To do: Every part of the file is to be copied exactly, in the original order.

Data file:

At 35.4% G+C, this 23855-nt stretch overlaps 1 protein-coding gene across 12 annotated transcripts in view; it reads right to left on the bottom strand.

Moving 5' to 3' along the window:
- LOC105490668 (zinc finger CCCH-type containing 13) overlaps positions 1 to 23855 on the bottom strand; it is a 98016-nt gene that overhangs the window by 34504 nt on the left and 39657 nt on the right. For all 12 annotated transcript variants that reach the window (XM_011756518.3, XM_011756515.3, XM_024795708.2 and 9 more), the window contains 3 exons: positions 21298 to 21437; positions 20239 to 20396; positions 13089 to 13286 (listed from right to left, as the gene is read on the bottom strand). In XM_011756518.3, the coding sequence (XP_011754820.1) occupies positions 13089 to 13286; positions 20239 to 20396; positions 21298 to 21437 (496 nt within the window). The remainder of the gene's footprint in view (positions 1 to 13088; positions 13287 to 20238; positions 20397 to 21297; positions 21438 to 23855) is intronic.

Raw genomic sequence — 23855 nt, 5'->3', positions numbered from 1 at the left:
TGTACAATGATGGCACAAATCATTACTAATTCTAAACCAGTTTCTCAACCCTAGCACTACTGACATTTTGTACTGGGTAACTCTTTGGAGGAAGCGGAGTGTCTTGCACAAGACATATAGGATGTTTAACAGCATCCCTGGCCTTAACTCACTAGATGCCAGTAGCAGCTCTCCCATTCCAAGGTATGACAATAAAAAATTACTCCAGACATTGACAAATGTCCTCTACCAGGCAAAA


At 35.4% G+C, this 23855-nt stretch overlaps 1 protein-coding gene across 12 annotated transcripts in view; it reads right to left on the bottom strand.

Moving 5' to 3' along the window:
- LOC105490668 (zinc finger CCCH-type containing 13) overlaps positions 1 to 23855 on the bottom strand; it is a 98016-nt gene that overhangs the window by 34504 nt on the left and 39657 nt on the right. For all 12 annotated transcript variants that reach the window (XM_011756518.3, XM_011756515.3, XM_024795708.2 and 9 more), the window contains 3 exons: positions 21298 to 21437; positions 20239 to 20396; positions 13089 to 13286 (listed from right to left, as the gene is read on the bottom strand). In XM_011756518.3, the coding sequence (XP_011754820.1) occupies positions 13089 to 13286; positions 20239 to 20396; positions 21298 to 21437 (496 nt within the window). The remainder of the gene's footprint in view (positions 1 to 13088; positions 13287 to 20238; positions 20397 to 21297; positions 21438 to 23855) is intronic.

Raw genomic sequence — 23855 nt, 5'->3', positions numbered from 1 at the left:
TGTACAATGATGGCACAAATCATTACTAATTCTAAACCAGTTTCTCAACCCTAGCACTACTGACATTTTGTACTGGGTAACTCTTTGGAGGAAGCGGAGTGTCTTGCACAAGACATATAGGATGTTTAACAGCATCCCTGGCCTTAACTCACTAGATGCCAGTAGCAGCTCTCCCATTCCAAGGTATGACAATAAAAAATTACTCCAGACATTGACAAATGTCCTCTACCAGGCAAAA